Peter Callahan’s 1:51.22 mark still stands.
“One of the greatest races I’d ever watched at the high school level,” Patrick McHugh, the athletic director and boys track coach at NSCDS, says. “A tremendous battle. One of Peter’s greatest traits, when he’s at the top of his game, is his ability to accelerate very, very quickly. He can go from a modest pace to an all-out pace in about two steps.
“But there’s more to Peter than his physical strengths, so much more,” he adds. “I like his fighting spirit, the way he battles all the way when he runs. He’s got outstanding character, and he feels for his opponents after races, reaches out to them. Peter is humble, and he shows tremendous appreciation for people who have helped him along his journey.”
Callahan’s post-NSCDS trek started at Princeton. Injuries marred three of his four outdoor seasons. He sped to success indoors, his top highlight coming as the anchor leg (1600, in 4:01.11) on the Tigers’ NCAA championship distance medley relay (9;33.01). He was a six-time Ivy League champion from 2010-13. He then enrolled as a graduate student at the University of New Mexico. The arrival of the newcomer excited Lobos men’s track coaches for two reasons: Callahan had that many outdoor seasons left of eligibility.
He hustled to fourth place in the 1500 at the 2014 NCAA meet, a showing he matched at his final NCAA meet in June, with a time of 3:55.22. Callahan emerged as a two-time Capital One/CoSIDA (College Sports Information Directors of America) Academic All-American, once at Princeton, once at New Mexico. He was named the Mountain West Men’s Outdoor Track and Field Co-Student-Athlete of the Year in 2015.
Some 18 years ago, a first-grader named Peter Callahan attended his first NSCDS class. Maybe he ran in the hallways, wide-open spaces for a wide-eyed tot who liked to fly. Maybe he was told to slow down, to stick to walking during school hours. Peter watched his older brothers play sports at the school in Winnetka. He eventually observed McHugh and how the man interacted with students as a coach, as an AD. The runner showed up at Raiders varsity track and field practices and listened to the varsity coach. The coach cared about the sport, the runner discovered. The runner ran hard for the coach and for the program.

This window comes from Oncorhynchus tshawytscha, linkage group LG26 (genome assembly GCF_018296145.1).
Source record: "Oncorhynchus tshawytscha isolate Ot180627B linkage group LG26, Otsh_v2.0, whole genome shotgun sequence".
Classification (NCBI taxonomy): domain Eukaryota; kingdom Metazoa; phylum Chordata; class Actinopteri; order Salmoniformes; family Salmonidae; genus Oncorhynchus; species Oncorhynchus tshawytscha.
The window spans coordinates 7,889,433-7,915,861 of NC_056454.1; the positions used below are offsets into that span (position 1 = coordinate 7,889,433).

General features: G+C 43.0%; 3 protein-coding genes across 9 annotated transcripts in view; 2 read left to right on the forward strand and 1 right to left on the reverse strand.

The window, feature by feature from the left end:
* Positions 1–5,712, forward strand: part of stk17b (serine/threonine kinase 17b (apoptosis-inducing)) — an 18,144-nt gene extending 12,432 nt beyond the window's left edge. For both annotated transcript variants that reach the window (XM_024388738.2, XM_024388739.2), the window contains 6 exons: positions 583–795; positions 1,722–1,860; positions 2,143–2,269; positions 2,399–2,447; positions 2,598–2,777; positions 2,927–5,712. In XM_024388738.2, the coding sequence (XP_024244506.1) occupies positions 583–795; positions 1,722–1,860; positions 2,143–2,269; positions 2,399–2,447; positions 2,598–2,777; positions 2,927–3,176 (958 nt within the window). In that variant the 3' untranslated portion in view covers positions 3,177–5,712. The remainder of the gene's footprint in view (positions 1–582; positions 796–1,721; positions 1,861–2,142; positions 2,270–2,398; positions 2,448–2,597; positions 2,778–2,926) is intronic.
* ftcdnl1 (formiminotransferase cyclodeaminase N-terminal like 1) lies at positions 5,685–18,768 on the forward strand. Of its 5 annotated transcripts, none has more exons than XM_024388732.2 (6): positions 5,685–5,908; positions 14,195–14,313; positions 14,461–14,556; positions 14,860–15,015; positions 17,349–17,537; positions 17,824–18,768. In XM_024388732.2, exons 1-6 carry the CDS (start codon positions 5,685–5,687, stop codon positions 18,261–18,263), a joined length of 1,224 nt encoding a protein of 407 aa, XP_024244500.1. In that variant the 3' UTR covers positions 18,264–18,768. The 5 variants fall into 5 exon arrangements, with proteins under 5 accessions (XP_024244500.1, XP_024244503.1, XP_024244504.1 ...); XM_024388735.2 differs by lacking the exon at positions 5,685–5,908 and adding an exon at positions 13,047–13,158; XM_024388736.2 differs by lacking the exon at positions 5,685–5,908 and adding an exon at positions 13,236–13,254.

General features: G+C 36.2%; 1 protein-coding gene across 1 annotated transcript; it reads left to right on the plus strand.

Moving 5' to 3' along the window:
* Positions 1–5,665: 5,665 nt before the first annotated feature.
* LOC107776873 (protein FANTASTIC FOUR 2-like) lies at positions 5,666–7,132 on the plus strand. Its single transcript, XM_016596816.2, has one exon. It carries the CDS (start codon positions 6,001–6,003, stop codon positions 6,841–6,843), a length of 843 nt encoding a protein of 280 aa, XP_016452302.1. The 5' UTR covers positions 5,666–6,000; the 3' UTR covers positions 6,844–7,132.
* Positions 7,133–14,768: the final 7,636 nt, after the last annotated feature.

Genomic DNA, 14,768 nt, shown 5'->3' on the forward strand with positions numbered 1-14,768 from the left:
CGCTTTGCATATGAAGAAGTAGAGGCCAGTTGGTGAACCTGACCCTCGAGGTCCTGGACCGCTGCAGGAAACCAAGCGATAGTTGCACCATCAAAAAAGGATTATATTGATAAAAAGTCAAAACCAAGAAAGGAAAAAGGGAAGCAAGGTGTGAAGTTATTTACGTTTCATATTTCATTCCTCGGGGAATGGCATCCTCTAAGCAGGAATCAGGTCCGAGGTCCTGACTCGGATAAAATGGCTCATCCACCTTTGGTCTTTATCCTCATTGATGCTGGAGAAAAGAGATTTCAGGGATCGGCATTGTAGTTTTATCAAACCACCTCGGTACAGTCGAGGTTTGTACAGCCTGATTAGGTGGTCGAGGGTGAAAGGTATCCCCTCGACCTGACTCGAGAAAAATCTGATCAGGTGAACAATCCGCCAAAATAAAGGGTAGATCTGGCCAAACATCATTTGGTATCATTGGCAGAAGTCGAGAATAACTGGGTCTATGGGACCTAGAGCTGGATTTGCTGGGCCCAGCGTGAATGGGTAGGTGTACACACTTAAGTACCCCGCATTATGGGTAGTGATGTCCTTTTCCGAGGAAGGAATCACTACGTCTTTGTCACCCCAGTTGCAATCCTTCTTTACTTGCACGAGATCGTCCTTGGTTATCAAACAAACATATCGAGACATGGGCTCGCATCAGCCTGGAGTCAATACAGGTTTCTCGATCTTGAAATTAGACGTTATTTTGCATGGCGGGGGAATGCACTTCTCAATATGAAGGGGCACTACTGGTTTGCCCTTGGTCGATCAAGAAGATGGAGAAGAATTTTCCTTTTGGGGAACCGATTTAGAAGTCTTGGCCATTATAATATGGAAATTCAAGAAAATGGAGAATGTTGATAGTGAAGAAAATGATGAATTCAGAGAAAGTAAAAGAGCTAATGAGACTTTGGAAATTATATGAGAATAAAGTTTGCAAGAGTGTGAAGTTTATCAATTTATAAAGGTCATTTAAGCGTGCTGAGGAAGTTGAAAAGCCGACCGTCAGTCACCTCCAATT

School records fell. A state record fell. The runner bowed for medals. The runner appreciated the critical role the coach had played in the runner’s success.
The runner still appreciates it.
“Coach McHugh is a great coach,” Callahan says. “He’s not stuck in an old-school way. He’s constantly going to track conferences, always looking to be up on the latest in sports science. He enjoys learning about the changes in approach to running, and he enjoys passing along that information to his athletes.”
It is July 24, 2015, inside Queen Elizabeth Olympic Park in London, several minutes after the completion of the men’s 3000-meter race at a Diamond League meet. The race champion is standing next to the rabbit, a pair of world-class athletes smiling for a camera. The champion is wearing a Great Britain singlet.
The rabbit is wearing a North Shore Country Day School singlet.